You know those moments when you feel as if the stars are in alignment? As if someone’s watching out for you? Like when you’re running late for an appointment and every stoplight turns green as you approach it. Or like when a new job crosses your radar exactly when you start feeling the unshakable need for a professional change of scenery? Well, last Friday night I experienced one of those moments—it was neither fleeting nor momentous—but it was magically affirming on a personal scale.
My husband Jason and I own and operate Isabelle Farm, an organic market farm in unincorporated Boulder County, Colorado. As far as I can tell, few professions feel more uncontrollable than organic farming. You’ve got the weather to contend with, and the pests, not to mention soil fertility, seed germination rates, and, here in Colorado, the issue of late-season water—or lack thereof. The list of variables that hold sway over whether or not a season finds us in the red or in the black goes on, but the point of all this is that organic farming on the scale we do it teaches you to appreciate successes and learn from—and then let go of—failures.
Which brings me back to last Friday evening, the night of our 2010 Farm Stand Grand Opening celebration. The brainchild of our farm stand manager, it was the first such event we’ve held. Molly’s (pictured at right) festivity lineup was deep—fresh food from the field prepared on-site, drink, farm tours, live bluegrass, and more were on list. The work and investment that went into making the event happen were significant, so we hoped that the forecasters’ predictions were wrong. For once, they weren’t. At about 3 p.m., a booming thunderstorm rolled in. A deluge of rain poured down from a blanket of dense, dark gray clouds and we figured that was it—we’d be feasting and dancing by ourselves that evening. But just as quickly as it rolled in, the storm rolled out, leaving in its wake a crisp, clear evening.
When I pulled into the driveway, something about that air made me call a friend who’d been on the fence about attending to say “Please come; it’s amazing out here right now.” And I’m glad I did. Everyone who came that night—CSA members, neighbors, friends, farm stand patrons, the band, and folks who’d simply been driving by and stopped to see what was going on—seemed to enter a time and space warp of sorts. A place where the power of local, and organic, and community, and nature, and the cycles of life made the possibility of a cleaner, healthier, happier world seem possible. Yeah, yeah, I know, sounds a little Pollyanna. But there was an electric buzz in the air that everyone present seemed to feel. And as the bluegrass quartet played in front of the tractor mural that graces the stand’s east wall and we danced to the setting sun and munched on chiles straight from the roaster and sweet corn fresh off the grill, I just kept thinking—and people kept saying—it doesn’t get any better than this.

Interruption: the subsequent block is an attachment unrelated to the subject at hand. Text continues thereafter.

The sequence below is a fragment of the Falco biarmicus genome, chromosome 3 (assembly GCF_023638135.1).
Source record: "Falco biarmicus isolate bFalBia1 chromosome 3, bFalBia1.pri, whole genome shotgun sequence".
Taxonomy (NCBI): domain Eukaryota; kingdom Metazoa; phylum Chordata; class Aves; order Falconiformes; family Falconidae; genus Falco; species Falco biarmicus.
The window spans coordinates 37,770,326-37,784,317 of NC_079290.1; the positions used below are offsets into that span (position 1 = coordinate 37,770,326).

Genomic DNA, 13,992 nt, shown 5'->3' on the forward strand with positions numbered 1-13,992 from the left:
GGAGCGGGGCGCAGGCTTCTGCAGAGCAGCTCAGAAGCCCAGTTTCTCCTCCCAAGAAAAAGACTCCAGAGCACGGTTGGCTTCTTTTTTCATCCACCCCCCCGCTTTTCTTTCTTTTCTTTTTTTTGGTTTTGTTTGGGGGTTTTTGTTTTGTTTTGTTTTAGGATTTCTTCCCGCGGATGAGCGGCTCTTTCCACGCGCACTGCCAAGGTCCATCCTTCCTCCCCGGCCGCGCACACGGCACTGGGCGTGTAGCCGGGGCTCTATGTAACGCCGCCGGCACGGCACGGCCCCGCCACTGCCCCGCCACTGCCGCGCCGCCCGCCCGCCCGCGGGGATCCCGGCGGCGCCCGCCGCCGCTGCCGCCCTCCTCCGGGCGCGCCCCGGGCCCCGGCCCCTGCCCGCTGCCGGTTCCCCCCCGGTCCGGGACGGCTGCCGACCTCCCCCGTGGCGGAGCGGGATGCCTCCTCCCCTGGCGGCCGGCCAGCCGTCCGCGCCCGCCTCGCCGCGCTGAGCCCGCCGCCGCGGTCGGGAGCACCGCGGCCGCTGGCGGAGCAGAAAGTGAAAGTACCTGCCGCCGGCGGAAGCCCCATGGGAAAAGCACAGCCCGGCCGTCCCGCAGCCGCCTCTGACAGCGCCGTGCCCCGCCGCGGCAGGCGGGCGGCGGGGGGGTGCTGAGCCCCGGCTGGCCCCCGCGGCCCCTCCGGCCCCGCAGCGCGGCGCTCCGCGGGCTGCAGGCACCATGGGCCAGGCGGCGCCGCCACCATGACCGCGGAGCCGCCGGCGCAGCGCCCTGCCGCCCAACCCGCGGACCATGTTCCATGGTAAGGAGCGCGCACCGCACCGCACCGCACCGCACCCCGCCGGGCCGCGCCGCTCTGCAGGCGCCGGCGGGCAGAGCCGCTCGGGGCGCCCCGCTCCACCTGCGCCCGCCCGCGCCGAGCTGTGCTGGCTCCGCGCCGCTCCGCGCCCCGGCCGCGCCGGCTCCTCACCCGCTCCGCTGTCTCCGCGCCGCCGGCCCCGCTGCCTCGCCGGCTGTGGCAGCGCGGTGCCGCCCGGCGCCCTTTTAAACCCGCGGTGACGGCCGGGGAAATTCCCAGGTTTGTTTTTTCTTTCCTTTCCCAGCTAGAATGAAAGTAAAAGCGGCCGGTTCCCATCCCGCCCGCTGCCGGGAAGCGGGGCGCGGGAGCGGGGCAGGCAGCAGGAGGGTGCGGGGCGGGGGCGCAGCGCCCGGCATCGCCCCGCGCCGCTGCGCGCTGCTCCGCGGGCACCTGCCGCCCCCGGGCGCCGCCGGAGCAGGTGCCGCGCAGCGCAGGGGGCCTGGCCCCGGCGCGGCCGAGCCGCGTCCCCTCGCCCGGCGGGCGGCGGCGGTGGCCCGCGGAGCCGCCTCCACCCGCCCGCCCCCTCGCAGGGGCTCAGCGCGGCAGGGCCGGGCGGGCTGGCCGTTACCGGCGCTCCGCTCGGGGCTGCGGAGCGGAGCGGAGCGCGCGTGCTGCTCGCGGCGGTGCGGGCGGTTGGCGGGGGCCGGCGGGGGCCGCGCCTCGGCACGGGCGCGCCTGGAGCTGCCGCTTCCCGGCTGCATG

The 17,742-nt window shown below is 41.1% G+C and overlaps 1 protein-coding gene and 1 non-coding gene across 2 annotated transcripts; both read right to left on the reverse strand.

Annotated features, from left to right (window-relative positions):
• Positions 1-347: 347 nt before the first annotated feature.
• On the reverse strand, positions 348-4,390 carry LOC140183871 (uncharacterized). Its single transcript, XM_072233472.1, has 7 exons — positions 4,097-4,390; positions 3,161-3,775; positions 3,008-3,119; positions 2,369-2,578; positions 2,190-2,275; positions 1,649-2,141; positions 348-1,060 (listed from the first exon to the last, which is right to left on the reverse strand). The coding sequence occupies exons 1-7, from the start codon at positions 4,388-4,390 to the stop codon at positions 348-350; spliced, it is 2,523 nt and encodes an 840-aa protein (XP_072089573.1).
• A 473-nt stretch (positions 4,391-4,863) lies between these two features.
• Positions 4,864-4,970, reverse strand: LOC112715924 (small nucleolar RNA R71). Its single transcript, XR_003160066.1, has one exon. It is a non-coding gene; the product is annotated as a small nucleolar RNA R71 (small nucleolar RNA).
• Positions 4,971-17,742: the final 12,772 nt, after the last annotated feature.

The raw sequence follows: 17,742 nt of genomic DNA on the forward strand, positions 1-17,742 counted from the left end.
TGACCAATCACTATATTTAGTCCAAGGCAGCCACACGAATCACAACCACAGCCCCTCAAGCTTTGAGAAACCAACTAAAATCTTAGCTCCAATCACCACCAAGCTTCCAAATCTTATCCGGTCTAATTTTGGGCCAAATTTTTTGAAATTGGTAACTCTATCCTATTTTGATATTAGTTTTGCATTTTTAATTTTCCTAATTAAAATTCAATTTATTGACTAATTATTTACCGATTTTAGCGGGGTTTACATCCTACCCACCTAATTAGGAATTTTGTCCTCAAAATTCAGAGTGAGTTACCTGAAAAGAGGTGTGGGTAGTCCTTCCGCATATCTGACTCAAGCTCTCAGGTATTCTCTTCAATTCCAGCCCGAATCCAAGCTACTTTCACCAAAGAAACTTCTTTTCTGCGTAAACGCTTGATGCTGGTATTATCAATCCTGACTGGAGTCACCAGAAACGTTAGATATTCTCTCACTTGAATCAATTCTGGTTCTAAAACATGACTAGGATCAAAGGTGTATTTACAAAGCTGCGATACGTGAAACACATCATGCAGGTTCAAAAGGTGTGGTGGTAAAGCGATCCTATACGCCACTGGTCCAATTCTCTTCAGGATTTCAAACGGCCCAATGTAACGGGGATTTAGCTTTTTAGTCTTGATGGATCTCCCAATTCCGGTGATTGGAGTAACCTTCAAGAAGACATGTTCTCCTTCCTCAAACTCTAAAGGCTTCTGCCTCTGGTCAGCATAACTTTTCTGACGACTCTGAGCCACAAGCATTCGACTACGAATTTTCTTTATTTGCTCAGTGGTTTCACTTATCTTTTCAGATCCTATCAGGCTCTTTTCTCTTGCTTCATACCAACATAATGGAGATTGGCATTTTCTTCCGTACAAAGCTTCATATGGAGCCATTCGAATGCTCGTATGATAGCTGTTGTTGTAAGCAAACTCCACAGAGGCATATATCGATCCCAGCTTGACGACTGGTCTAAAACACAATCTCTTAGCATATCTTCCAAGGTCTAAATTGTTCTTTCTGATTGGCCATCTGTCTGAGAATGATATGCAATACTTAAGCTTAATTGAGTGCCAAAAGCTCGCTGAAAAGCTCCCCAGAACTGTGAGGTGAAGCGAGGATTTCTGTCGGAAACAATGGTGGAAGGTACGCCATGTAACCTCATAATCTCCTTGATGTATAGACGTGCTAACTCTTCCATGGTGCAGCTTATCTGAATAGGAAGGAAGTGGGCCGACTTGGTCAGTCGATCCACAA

And today as I write this, the buzz rises up inside me again. It’s the buzz of knowing that we can make a difference in our own little ways. Whether it’s through organic farming, or volunteering, or simply offering kindness to someone who needs it. But in the context of this blog, I’d like to focus on the local, organic, and community nature of that particular moment. Isabelle Farm wouldn’t exist were it not for the support of our CSA members, our restaurant and wholesale partners, and our farm-stand patrons. We’re incredibly lucky to be located where we are—in a community that believes local and organic is part of the answer and that supporting it is worth the added expense. If you’ve ever wondered why organic or natural cost more, head out to a local farm to learn. Offer to volunteer or simply ask if you can observe. A day working in the field conveys what words can’t. Being able to eat a tomato straight off the vine without washing it feels inexplicably right. Trusting that your kids can play in—and even eat—the dirt in which that tomato was grown is thrilling. A heartfelt thanks to all those who support small farms like ours, as well as organic and fair trade practices, with their dollars, enthusiasm, and convictions—not necessarily in that order. As Margaret Mead once said, “Never doubt that a small group of thoughtful, committed citizens can change the world. Indeed, it’s the only thing that ever has.”